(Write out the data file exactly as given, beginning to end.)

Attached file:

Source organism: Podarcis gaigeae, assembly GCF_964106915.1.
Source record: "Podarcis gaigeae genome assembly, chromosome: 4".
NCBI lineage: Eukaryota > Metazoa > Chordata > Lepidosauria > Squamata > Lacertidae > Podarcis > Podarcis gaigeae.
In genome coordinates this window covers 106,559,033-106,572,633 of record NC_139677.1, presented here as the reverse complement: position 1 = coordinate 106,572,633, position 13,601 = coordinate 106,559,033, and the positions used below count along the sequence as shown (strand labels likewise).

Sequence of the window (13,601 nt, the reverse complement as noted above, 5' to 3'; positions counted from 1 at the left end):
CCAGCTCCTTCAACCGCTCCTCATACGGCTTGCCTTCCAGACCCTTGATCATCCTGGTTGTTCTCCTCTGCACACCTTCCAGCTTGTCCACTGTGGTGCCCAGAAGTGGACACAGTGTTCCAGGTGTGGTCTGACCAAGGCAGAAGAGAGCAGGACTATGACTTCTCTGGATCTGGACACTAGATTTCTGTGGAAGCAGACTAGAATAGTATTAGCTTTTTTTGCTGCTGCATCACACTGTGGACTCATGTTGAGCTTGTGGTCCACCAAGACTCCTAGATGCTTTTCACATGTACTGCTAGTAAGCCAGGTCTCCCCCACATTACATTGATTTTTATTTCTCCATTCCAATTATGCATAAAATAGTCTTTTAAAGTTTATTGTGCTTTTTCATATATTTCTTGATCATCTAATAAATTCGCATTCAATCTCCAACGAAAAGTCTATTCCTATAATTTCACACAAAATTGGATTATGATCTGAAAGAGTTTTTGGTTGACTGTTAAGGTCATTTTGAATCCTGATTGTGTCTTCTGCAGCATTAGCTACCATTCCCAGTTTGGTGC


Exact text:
Source organism: Podarcis gaigeae, assembly GCF_964106915.1.
Source record: "Podarcis gaigeae genome assembly, chromosome: 4".
NCBI lineage: Eukaryota > Metazoa > Chordata > Lepidosauria > Squamata > Lacertidae > Podarcis > Podarcis gaigeae.
In genome coordinates this window covers 106,559,033-106,572,633 of record NC_139677.1, presented here as the reverse complement: position 1 = coordinate 106,572,633, position 13,601 = coordinate 106,559,033, and the positions used below count along the sequence as shown (strand labels likewise).

Sequence of the window (13,601 nt, the reverse complement as noted above, 5' to 3'; positions counted from 1 at the left end):
CCAGCTCCTTCAACCGCTCCTCATACGGCTTGCCTTCCAGACCCTTGATCATCCTGGTTGTTCTCCTCTGCACACCTTCCAGCTTGTCCACTGTGGTGCCCAGAAGTGGACACAGTGTTCCAGGTGTGGTCTGACCAAGGCAGAAGAGAGCAGGACTATGACTTCTCTGGATCTGGACACTAGATTTCTGTGGAAGCAGACTAGAATAGTATTAGCTTTTTTTGCTGCTGCATCACACTGTGGACTCATGTTGAGCTTGTGGTCCACCAAGACTCCTAGATGCTTTTCACATGTACTGCTAGTAAGCCAGGTCTCCCCCACATTACATTGATTTTTATTTCTCCATTCCAATTATGCATAAAATAGTCTTTTAAAGTTTATTGTGCTTTTTCATATATTTCTTGATCATCTAATAAATTCGCATTCAATCTCCAACGAAAAGTCTATTCCTATAATTTCACACAAAATTGGATTATGATCTGAAAGAGTTTTTGGTTGACTGTTAAGGTCATTTTGAATCCTGATTGTGTCTTCTGCAGCATTAGCTACCATTCCCAGTTTGGTGC